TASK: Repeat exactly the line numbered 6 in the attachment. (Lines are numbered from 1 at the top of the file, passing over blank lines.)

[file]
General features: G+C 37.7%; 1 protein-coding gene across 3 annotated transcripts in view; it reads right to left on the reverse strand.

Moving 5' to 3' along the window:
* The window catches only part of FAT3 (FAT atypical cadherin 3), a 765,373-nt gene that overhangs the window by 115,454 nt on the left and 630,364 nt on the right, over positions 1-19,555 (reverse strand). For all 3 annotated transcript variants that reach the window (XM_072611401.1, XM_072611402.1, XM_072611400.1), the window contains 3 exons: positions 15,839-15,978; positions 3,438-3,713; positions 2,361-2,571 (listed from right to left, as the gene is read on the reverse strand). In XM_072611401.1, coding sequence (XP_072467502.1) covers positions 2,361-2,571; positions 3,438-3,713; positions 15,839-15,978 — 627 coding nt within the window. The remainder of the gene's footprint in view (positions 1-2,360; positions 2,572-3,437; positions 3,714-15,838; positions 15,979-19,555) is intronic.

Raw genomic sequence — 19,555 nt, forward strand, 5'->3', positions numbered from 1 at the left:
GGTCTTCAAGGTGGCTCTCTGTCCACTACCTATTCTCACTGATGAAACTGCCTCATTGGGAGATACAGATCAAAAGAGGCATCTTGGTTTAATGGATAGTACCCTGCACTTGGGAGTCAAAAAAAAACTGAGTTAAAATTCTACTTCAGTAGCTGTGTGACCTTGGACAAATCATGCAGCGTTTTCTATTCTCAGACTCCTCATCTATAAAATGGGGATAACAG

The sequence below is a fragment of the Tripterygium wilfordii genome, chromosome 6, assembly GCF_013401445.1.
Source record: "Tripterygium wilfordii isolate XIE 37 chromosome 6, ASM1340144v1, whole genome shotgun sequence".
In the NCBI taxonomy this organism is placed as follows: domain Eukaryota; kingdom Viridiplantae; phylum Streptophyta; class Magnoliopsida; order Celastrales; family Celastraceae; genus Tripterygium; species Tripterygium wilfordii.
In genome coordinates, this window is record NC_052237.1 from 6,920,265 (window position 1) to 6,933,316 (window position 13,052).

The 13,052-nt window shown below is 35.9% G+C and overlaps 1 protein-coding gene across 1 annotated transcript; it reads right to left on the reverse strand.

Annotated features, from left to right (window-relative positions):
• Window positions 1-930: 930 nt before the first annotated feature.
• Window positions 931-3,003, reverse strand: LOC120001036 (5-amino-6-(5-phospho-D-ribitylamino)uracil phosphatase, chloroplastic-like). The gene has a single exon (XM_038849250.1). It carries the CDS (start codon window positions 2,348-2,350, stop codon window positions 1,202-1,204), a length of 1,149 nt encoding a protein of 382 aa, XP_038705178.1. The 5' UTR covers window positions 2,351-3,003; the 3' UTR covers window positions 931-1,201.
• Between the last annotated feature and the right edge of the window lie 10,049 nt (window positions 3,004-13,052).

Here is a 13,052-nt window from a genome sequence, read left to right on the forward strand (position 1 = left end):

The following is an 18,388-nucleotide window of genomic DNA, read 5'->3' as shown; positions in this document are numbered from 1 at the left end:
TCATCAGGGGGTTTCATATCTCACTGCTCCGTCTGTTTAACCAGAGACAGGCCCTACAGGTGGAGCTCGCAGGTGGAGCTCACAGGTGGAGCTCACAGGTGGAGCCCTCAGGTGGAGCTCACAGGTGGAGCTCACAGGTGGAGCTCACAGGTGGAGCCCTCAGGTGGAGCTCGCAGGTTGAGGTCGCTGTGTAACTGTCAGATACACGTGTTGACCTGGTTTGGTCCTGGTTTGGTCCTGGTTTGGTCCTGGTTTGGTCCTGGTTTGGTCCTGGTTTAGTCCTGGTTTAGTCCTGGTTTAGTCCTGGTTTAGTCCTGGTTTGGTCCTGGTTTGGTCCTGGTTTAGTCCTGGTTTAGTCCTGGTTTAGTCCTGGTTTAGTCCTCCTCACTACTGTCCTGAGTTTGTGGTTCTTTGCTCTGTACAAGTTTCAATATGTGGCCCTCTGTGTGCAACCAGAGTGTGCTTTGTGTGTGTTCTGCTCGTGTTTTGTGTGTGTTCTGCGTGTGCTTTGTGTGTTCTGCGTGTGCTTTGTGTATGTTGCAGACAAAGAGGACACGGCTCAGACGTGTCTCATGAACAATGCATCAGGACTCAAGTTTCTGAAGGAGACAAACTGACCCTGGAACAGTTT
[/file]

The sequence below is a fragment of the Tripterygium wilfordii genome, chromosome 6, assembly GCF_013401445.1.